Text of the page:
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eeza's Message:

As a school psychologist, I meet with the counselors weekly to go over any kids that may need to see the mental health clinician we have on site. There are kids referred every week! After each meeting, I leave feeling go grateful that I have not/am not going through what some of these kids experience.

I have never had suicidal thoughts, never been abused, etc. It makes me so thankful for my own mental health. Sure, I have issues (really, who doesn't?), but it pales in comparison to what some of the kids experience.

Here's to mental health!

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Discussion Review (newest messages first)
GraceKrispy 04-12-2016 10:47 AM

Super late to the party.... (been consumed by my paper writing and my job(s)) Not sure if anyone will see these at this point, but I'll respond to both ideas in this thread anyway

re: mental health: One of the reasons I got into education in the first place, and then into counseling and school psychology was because I've experienced some of the things those kids have experienced and I found support and confidence at school. I want to be able to be there for other kids in that way. It makes me thankful that I am not in the same place I was in those days. And I want others to have hope that things can get better. Some situations kids are experiencing are just so much more horrific than anything I've gone through. That breaks my heart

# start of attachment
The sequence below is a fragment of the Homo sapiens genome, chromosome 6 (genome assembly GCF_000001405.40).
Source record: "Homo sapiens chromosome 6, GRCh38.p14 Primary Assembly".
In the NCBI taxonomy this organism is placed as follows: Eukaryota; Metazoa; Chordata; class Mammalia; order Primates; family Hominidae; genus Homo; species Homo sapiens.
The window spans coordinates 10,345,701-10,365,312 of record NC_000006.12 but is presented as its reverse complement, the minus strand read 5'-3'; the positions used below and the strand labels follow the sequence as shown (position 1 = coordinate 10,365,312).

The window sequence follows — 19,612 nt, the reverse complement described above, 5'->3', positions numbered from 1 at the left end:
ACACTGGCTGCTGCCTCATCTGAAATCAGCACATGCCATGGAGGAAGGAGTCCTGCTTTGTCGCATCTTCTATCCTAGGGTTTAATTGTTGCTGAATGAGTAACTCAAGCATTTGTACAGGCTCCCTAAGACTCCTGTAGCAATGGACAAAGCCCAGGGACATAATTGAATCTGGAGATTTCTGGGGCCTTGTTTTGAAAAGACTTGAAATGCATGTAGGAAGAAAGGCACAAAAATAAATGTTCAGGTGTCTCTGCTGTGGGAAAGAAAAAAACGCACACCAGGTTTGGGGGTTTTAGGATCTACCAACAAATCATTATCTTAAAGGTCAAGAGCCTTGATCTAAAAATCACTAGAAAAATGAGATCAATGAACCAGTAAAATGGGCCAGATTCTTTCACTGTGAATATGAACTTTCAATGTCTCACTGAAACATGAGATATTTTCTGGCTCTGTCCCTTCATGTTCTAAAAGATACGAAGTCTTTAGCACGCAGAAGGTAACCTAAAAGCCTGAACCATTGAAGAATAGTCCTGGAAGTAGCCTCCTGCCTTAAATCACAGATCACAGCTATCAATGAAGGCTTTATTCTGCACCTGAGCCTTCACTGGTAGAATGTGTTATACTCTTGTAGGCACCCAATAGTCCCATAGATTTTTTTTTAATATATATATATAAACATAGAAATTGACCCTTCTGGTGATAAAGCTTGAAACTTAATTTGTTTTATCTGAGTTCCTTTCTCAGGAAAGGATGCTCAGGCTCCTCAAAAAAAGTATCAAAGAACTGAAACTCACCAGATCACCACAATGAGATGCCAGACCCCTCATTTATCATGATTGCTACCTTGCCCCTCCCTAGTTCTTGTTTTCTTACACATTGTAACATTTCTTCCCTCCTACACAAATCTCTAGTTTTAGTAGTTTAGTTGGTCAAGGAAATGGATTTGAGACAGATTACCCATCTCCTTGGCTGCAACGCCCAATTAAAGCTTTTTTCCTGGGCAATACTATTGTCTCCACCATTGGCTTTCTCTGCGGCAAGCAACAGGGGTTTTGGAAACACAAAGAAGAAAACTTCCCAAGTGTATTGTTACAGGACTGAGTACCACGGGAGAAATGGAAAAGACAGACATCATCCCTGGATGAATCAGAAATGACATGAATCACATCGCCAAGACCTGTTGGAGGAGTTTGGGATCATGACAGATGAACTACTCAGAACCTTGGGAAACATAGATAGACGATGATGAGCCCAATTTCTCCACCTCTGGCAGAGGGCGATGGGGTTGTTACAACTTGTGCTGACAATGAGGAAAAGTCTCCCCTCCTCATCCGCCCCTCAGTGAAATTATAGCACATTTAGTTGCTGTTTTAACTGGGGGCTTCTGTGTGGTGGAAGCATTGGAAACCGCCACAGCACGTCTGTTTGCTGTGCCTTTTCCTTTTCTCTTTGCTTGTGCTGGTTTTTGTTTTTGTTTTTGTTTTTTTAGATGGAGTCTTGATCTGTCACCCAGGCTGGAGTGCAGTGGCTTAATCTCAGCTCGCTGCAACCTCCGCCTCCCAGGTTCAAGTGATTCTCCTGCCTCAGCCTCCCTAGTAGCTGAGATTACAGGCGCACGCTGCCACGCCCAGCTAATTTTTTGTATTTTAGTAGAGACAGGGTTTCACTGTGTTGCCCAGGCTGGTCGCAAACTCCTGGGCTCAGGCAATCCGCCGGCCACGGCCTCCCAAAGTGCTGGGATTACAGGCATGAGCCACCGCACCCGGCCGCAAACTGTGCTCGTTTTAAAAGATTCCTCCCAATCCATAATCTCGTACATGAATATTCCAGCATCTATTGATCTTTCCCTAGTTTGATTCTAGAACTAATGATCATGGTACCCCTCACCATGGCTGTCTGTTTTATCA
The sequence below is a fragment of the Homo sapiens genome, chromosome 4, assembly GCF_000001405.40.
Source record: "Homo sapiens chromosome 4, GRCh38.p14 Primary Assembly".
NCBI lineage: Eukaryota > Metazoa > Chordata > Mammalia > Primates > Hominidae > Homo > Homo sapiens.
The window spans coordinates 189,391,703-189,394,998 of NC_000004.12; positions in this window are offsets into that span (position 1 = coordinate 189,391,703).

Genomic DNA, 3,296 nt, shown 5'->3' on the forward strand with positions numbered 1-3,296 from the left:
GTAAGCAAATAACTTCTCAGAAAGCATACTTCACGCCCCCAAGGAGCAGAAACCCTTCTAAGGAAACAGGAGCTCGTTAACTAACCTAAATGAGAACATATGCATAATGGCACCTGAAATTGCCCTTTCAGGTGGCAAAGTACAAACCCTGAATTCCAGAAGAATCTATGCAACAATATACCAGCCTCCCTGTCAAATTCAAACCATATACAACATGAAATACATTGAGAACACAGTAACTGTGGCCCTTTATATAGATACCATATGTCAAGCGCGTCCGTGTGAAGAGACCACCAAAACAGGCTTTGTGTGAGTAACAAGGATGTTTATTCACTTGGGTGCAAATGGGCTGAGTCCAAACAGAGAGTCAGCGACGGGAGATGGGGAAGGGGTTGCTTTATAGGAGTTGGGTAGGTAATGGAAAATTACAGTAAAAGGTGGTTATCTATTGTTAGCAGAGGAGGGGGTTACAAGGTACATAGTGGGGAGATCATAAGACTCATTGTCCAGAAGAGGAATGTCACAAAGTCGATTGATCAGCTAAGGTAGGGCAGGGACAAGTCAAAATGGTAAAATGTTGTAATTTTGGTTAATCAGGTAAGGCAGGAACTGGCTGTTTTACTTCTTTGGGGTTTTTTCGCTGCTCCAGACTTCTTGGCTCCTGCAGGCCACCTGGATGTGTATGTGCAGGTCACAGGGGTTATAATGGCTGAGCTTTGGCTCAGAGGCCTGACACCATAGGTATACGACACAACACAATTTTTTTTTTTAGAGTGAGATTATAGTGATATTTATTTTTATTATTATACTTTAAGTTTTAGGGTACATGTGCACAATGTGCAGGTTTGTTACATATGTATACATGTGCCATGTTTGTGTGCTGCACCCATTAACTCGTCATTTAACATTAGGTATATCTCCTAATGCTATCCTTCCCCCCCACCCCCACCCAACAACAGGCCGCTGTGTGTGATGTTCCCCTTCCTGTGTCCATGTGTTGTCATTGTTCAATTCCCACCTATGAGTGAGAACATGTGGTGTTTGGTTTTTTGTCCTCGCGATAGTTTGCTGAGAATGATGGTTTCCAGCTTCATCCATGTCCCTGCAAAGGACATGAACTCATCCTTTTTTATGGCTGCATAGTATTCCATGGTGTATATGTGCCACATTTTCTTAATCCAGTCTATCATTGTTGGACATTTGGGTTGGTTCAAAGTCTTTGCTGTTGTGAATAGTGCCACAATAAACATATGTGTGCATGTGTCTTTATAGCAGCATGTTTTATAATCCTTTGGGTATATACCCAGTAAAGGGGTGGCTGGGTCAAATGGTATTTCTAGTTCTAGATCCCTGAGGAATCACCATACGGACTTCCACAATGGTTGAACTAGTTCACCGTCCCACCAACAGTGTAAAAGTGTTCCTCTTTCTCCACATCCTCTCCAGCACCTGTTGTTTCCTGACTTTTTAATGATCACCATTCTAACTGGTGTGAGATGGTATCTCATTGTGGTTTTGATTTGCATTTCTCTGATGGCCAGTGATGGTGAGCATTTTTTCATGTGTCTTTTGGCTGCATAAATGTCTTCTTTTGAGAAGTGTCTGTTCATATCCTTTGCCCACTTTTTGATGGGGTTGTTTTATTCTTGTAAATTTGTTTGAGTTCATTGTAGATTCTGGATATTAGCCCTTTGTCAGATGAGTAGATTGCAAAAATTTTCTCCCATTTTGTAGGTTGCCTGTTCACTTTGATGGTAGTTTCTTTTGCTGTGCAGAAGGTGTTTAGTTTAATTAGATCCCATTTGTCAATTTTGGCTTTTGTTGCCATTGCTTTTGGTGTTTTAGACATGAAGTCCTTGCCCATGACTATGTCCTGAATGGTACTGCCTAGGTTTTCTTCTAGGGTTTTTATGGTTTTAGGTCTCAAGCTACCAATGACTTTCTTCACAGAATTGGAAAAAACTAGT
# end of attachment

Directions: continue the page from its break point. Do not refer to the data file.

As to the other question/issue... it really does vary by district. I'm always amazed at what other districts do. In HI, school psychs were rarely members of the IEP team, always members of the evaluation team, but never led the meetings. That job went to another team member who attended evaluation meetings (eligibility meetings) and IEPs. It was a special position and that was basically the job- to schedule and lead these meetings, and do academic testing. Every school had one of those people, but school psychs serviced up to 6 schools. Our teams were definitely more "team-like" and no one person made the decision. We had some school psychs from the mainland who seemed to forget the "team" aspect and acted like their opinions were the only opinions, but that didn't go over well at all.That being said, the team agreed with my opinions 99.9% of the time. Once we did not agree on an SLD reeval. The team went one way, I was supporting a different way. I wrote a statement of dissent on the paperwork and that was that. (any team member could write a statement of dissent if they disagreed and did not want to sign)

We didn't use discrepancy model where I was in in HI (commonly called the "wait to fail" model). It was written in the state regs that we could use either discrepancy or a processing strengths/weaknesses (PSW) and RTI model, but our area of the state disallowed discrepancy. When I moved back to WA (where I was initially trained and worked), I was actually shocked that they still used discrepancy. Some districts have moved more to PSW and/or RTI. I can see the school psych having more say in a team when discrepancy is used because it's either met or not, based on the testing the school psych has done.